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Your Tax Dollars at Work

9:41 PM, Sep 8, 2011 • By WILLIAM KRISTOL
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Here’s how bad it’s gotten for President Obama:

tws-F-obama smile.07

At 9:20 p.m., the White House press office sent out a statement of support for the president’s proposal from ... the Center for American Progress (see below). That’s newsworthy!

By the way, this was sent by the White House, not the Obama campaign or the Democratic National Committee. Is this an appropriate use of government resources?

---------- Forwarded message ----------

From: White House Press Office
Date: Thu, Sep 8, 2011 at 9:20 PM
Subject: The Center for American Progress Backs American Jobs Act
To:

For Immediate Release
September 8, 2011 

Contact Laura Pereyra, 202.203.8689 lpereyra@americanprogress.org 

STATEMENT: The Center for American Progress on President Barack Obama's Jobs Speech

Washington, D.C. – Today, the Center for American Progress released the following statement in reaction to President Barack Obama’s jobs speech tonight:

Today, 14 million Americans who could be working and producing are unemployed. Persistently high unemployment has left millions of people on the sidelines, depressed wages, dampened consumer demand, and has now brought economic growth to a standstill. America has not faced a jobs crisis of this magnitude since the New Deal. 

Tonight, President Obama put forth a plan whose boldness matches the size of the challenge. It is pragmatic and sharply focused on the biggest obstacles holding back economic growth. And it is fiscally responsible.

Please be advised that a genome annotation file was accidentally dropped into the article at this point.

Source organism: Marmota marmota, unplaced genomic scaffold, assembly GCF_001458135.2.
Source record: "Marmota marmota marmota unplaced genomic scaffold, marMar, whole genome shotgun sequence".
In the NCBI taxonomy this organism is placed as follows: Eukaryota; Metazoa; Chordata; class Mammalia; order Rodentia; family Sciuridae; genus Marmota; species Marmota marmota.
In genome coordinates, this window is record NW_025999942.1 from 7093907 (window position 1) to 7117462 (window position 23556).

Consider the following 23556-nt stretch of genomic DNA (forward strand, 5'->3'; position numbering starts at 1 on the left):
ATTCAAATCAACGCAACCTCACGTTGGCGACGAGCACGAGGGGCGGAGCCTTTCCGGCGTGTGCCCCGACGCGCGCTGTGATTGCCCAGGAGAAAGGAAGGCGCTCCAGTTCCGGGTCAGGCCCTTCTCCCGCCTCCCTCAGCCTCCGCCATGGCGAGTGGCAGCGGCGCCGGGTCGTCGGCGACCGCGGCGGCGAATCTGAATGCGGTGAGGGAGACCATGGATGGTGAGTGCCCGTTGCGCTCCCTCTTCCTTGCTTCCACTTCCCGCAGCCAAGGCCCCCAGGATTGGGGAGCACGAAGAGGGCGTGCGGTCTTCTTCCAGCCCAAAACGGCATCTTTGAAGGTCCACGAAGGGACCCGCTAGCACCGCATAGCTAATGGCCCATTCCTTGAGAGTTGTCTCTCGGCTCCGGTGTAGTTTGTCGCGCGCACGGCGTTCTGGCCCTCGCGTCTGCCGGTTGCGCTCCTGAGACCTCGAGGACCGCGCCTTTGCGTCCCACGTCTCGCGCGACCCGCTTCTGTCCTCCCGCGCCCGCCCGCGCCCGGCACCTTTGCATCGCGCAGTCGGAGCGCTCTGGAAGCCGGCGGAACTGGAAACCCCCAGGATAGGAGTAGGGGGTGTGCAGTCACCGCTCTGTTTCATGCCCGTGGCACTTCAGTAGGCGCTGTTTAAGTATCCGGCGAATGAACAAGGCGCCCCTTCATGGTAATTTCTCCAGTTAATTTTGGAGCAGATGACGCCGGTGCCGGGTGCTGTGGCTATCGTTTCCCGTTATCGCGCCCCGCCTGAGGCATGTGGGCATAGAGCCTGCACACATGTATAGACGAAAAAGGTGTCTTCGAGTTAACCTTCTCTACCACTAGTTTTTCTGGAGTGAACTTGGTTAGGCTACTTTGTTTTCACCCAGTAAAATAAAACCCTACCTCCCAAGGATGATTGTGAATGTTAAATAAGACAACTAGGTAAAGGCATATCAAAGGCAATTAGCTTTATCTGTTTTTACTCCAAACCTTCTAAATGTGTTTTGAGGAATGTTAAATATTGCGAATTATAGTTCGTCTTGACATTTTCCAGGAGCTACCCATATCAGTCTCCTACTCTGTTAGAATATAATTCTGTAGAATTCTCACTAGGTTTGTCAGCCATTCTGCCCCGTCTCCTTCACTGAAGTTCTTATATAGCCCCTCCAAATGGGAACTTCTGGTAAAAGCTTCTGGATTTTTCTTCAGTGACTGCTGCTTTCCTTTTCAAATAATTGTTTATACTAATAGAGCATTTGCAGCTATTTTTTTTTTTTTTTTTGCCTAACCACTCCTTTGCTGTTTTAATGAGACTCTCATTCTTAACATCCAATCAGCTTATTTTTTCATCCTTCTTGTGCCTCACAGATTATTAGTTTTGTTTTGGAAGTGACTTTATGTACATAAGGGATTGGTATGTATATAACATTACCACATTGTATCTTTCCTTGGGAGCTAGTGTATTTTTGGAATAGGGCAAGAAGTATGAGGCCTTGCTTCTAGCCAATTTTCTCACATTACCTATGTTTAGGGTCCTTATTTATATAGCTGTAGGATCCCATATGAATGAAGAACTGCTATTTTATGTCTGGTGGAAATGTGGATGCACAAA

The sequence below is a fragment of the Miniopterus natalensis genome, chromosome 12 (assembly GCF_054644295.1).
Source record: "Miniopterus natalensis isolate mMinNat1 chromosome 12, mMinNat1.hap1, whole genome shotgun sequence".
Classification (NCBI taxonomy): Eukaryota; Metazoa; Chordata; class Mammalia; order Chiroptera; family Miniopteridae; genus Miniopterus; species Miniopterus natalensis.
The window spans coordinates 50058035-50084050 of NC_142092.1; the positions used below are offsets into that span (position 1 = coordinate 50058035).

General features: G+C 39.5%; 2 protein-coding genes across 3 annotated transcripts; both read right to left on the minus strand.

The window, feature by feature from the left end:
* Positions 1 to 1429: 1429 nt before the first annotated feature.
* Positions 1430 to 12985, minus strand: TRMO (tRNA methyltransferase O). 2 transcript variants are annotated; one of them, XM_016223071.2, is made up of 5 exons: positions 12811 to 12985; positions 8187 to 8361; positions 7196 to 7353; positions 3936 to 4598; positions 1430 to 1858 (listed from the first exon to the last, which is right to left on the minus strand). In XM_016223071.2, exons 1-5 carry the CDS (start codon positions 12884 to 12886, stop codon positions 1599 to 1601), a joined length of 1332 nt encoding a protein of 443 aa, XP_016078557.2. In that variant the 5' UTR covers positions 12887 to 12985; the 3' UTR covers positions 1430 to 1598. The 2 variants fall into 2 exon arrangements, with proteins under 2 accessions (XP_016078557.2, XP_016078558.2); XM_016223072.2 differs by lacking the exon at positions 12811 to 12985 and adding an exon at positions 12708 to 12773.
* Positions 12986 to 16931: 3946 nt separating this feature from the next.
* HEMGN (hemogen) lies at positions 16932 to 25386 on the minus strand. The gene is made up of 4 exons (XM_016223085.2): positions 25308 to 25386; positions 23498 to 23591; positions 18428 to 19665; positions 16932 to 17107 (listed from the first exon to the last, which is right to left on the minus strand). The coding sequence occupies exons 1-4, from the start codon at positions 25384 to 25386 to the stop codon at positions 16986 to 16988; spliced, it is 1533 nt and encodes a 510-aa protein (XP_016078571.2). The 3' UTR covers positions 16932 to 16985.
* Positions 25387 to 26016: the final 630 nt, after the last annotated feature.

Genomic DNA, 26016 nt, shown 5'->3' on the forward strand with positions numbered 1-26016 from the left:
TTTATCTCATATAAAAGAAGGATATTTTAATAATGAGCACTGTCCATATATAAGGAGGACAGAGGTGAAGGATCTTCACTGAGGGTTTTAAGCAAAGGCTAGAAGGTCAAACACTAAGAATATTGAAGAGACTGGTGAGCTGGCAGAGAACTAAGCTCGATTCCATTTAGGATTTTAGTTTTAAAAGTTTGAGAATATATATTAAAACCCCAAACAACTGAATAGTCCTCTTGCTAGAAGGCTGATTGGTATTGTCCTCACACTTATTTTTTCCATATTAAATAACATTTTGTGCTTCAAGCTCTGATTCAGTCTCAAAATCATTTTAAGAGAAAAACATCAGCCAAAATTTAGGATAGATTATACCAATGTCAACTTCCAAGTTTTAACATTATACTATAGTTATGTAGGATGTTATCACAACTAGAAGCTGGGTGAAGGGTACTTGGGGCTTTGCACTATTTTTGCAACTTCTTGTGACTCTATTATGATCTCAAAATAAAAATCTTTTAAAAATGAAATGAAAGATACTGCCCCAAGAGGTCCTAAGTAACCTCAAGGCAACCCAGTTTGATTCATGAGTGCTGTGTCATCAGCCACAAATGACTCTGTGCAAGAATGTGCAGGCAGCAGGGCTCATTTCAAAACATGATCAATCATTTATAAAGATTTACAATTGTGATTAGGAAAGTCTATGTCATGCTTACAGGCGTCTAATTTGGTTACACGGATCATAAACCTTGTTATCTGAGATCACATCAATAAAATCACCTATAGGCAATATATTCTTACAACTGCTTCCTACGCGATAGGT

Though President Obama’s plan has several components, its central thrust is exactly the right one – to address head-on the fundamental lack of demand in the economy caused by the lack of jobs.  Economists and business leaders alike have identified the lack of demand as the key factor dampening confidence and holding back investment.  With so many Americans out of work, and long-term unemployment at record highs, the task of restoring jobs, confidence and growth is not a routine challenge -- and it is not one that will solve itself.

Most of the elements of President Obama’s plan are focused on spurring private sector job growth, including through tax cuts for hiring and capital investments. But the fact is that if the private sector could get us out of this crisis alone, it already would have. Coordinated action is needed, and only government can play that role at a time like this. With a substantial commitment to infrastructure investment, school renovations, and aid to distressed states and localities, President Obama’s plan will provide an immediate jobs boost while enhancing America’s competitiveness for the future.

Americans are angry and deeply skeptical of their leadership. But we believe that President Obama’s address tonight delivered a message that many have been waiting to hear. Instead of engaging in partisan rhetoric or offering bromides, he talked about practical solutions they can envision – putting people back on the job rebuilding schools and roads, rehabilitating communities devastated by foreclosures, transitioning people back into the workforce who have been on the sidelines for too long, and freeing up disposable income through tax relief and refinancing opportunities.

The contrast could not be clearer with the Republican opposition in Congress, which thus far has only produced obstacles to a healthy economic recovery. This summer, congressional Republicans used their shared responsibility for our country’s credit standing to force a political crisis. They have opposed policy after policy on jobs, and threatened tens of thousands of jobs.  The job-killing tactics of Republicans in Congress have to end, and they need to come to the table to address real job proposals. The first test of their willingness to be part of the solution, instead of obstructing progress, will be their willingness to pass transportation and FAA bills that improve the nation’s employment outlook. 

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If you would rather not receive future communications from Center for American Progress, let us know by clicking here. Center for American Progress, 1333 H St. NW, Washington, DC 20005-4707 United States

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